Magazine article The RMA Journal

Retail Economic Capital and Basel II

Magazine article The RMA Journal

Retail Economic Capital and Basel II

Article excerpt

This article discusses the aspects of economic capital that are pertinent to retail portfolios. Because Basel II Internal Ratings-Based (IRB) capital adequacy formulations are fundamentally EC models, the authors include relevant components of Basel II IRB formulations for retail wherever necessary.

Although retail and corporate portfolios of most U.S. financial institutions today are about the same size, management of these portfolios has been uneven. Best-practice banks have long been managing the risk in their retail portfolios by product category, customer score, and other segmentation, which has led to common standards and terminology. However, far fewer institutions use this information to compute retail portfolio economic capital (EC), and the methodologies that are in use to determine EC also vary much more among retail product categories than they do among commercial product categories. Thus, there are no common standards and terminology as yet.

The retail credit business generally is divided into several broad product categories: mortgages (purchased money), home equity loans and HELOC, auto loans and leases, student loans, boat and recreational vehicle loans, unsecured bank loans, and revolving credit cards. In the language of economic capital, each product category may be characterized as having a narrow band of loss given default (LGD) and a correlation.

Basel II deals with minimum regulatory capital rules for banks that are based on risk sensitivity and internal models. There is considerable convergence between banks' internal economic capital methodology and Basel II. The Consultative Paper issued in 1999 at the very beginning of the process did not have an explicit methodology for capital adequacy for retail portfolios. CP2, the Consultative Paper issued in January 2001, set forth capital adequacy formulation for retail portfolios, but many details were missing. A Working Paper issued in October 2001 provided details of the Standardized and IRB (Internal Ratings-Based) approaches. The risk weight curve was the same for all retail products. Another Working Paper issued in October 2002 introduced different risk weight curves (essentially different portfolio correlations) for three different product categories within retail. It also introduced correlation as a decreasing function of credit quality. CP3, issued in April 2003, incorporates these changes.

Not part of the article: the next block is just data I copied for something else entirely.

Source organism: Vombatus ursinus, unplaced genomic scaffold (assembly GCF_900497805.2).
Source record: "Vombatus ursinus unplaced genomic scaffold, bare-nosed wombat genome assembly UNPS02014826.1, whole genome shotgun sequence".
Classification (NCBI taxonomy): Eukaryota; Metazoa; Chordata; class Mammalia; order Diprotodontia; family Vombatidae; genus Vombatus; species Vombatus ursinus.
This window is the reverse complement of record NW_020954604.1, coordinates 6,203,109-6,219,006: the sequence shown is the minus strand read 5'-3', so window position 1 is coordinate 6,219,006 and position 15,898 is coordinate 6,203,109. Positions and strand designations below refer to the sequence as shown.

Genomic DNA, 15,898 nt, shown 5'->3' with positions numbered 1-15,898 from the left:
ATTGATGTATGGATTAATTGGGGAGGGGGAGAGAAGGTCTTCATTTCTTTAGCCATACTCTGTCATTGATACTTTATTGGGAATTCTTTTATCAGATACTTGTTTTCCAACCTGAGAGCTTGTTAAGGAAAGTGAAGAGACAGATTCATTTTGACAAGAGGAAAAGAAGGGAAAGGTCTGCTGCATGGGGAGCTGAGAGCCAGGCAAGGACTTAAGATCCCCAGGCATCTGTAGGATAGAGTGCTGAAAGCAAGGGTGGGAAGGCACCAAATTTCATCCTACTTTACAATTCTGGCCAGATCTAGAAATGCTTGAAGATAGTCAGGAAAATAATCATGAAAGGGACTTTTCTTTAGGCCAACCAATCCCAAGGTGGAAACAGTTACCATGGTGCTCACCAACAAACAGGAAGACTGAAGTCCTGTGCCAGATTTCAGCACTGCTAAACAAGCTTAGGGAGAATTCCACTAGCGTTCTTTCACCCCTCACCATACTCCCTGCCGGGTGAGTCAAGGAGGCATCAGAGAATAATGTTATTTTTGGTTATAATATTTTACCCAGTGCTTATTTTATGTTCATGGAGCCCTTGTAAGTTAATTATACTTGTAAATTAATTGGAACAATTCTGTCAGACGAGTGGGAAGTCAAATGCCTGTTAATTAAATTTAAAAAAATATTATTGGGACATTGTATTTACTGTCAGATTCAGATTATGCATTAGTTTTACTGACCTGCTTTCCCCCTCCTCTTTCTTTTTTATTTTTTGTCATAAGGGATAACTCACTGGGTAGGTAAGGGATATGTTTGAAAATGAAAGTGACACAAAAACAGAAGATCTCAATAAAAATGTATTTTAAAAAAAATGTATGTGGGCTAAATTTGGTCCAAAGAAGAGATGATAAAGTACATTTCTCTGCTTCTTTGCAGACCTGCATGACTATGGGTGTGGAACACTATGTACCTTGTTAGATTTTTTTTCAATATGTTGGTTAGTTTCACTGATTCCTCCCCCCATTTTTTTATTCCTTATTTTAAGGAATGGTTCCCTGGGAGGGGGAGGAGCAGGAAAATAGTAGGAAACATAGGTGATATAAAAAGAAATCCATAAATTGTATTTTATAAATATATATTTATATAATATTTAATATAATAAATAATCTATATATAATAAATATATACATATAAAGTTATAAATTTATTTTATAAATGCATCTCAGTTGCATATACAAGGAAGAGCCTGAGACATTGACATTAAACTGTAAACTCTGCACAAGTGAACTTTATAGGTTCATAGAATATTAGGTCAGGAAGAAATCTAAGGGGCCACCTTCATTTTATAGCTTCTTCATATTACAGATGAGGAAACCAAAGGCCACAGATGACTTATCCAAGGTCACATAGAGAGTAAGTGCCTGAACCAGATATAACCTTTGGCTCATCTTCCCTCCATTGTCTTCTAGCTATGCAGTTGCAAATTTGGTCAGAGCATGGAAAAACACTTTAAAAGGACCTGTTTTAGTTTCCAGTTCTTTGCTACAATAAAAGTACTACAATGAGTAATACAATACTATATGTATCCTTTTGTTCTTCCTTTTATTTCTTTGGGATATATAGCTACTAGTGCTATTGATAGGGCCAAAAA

The Basics of Economic Capital

Economic capital is a common currency for measuring diverse financial risk. In the case of credit risk in retail lending, it captures the unexpected losses from a credit portfolio. The risk arises from the unexpected nature of the portfolio loss as distinct from the portfolio's expected loss (EL), which is considered part of doing business and covered by reserves and income. EC covers all unexpected events except the catastrophic ones, for which it is too expensive to hold capital. The most important conceptual difference between EL and EC is that the EL of a portfolio is simply the sum of the ELs for each of the constituent loans in the portfolio. In that sense, EL is similar to such variables as revenue and expense. But the same does not hold true for EC. EC in a portfolio has to take an important additional variable into account--correlation. Correlations can exist between default behavior of one loan and another (intraportfolio correlation) or between one portfolio and another (interportfolio correlation). Typically, intra-portfolio correlations are much lower for retail portfolios than for wholesale portfolios. Lower correlation means lower EC and, consequently, lower EC (for the same EL). Another way of saying this is that a retail portfolio is more diversified than a wholesale portfolio. This is at the root of the sometimes counterintuitive result that a portfolio may have a higher EL but a lower EC. For example, a highly granular portfolio of diversified customers' credit card loans may have an EL of 4. …

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